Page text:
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File Optimisation

Applied IT (Year 11) - Managing Data (U2)

Jeckmen Wu


Note: for digital/online images, the measurement unit for resolution is PPI (pixels per inch) and the colour mode is RGB (red, green, blue), which is an additive colour mode (i.e. when no colours are present, the result is black, but as more colours are added, the result becomes brighter and more saturated until it eventually becomes white).

When optimising files for digital/online use, the primary consideration should be to reduce the file size to make it easier to upload, download and distribute over the internet. This can decrease website loading times, increase transmission speed, and allow files to be sent using communication methods that have a file size limit (e.g. emails). To achieve smaller file sizes, you can employ techniques such as cropping and resampling, or selecting compressed image formats such as JPEG and PNG (or even WebP, which offers an even higher rate of compression, albeit with limited compatibility). It is also crucial to choose a widely compatible file format that can be shared and opened across different platforms (e.g. PDF).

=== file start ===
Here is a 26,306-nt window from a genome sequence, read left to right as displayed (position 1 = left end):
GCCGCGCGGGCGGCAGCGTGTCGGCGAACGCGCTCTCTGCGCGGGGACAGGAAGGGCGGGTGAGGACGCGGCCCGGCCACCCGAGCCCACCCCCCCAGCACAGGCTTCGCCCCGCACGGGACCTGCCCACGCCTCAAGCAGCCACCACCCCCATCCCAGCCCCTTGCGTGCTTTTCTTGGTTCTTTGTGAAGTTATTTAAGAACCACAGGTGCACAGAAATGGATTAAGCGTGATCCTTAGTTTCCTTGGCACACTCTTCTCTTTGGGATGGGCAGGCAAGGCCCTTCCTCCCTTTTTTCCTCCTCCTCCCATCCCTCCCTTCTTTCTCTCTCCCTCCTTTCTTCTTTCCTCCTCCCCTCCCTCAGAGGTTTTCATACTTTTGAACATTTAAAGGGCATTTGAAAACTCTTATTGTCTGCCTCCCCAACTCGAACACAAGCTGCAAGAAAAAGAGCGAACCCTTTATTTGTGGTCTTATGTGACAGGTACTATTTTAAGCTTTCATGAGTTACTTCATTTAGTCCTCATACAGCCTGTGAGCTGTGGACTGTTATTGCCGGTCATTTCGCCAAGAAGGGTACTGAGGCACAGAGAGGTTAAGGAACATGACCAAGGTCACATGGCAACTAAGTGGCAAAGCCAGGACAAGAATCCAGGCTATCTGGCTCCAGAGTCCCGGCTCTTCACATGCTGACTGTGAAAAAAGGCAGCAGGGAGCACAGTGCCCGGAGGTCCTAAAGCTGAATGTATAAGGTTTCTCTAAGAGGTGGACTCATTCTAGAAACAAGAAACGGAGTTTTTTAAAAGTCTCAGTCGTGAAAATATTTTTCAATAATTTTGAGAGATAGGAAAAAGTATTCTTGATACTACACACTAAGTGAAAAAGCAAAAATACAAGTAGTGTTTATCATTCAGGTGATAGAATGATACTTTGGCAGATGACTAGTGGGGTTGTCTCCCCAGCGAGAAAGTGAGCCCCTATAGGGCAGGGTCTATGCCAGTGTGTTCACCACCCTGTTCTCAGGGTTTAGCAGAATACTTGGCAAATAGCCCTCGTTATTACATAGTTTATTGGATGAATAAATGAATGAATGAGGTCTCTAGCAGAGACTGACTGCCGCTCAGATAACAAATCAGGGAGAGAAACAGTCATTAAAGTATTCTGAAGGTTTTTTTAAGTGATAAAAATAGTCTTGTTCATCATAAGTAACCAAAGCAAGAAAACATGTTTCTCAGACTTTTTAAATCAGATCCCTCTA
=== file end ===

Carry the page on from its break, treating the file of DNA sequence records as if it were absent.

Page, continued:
Note: for print images, the measurement unit for resolution is DPI (dots per inch) and the colour mode is CMYK (cyan, magenta, yellow, black), which is a subtractive colour mode (i.e. when no colours are present, the result is white, but as more colours are combined, more light is subtracted/absorbed, making the colour darker and less saturated until it eventually becomes black).

Optimising files for print involves ensuring the final printed product looks high-quality and true to the original design. First of all, this means changing the colour mode to CMYK so that the colours on the printed product appear as intended. 

Additionally, lossless file formats are preferred for printing because they preserve all the necessary information needed for high-quality and accurate prints. Some commonly used file formats include PDF, PSD, and TIFF. PDF specialises in retaining the original format across all platforms, so nothing is affected regardless of which device the file is printed from, while PSD, the native file format for Adobe Photoshop, and TIFF are both excellent options for high-quality print graphics. It is also important to set the DPI between 300-600 for optimal resolution and clear and crisp output. 

Another set of factors to consider when printing are margins—to ensure that no content is cut off—and bleeds, if there are elements that extend to the edge of the page. As printers cannot print right up to the edge of the paper, it is necessary to add extra space around the edges of the document that extends beyond the final intended size. This additional space is known as bleed, which requires printing on a larger piece of paper, and then trimming off the excess space around the edges.

Image: Margins and Bleed, Image by Adobe (


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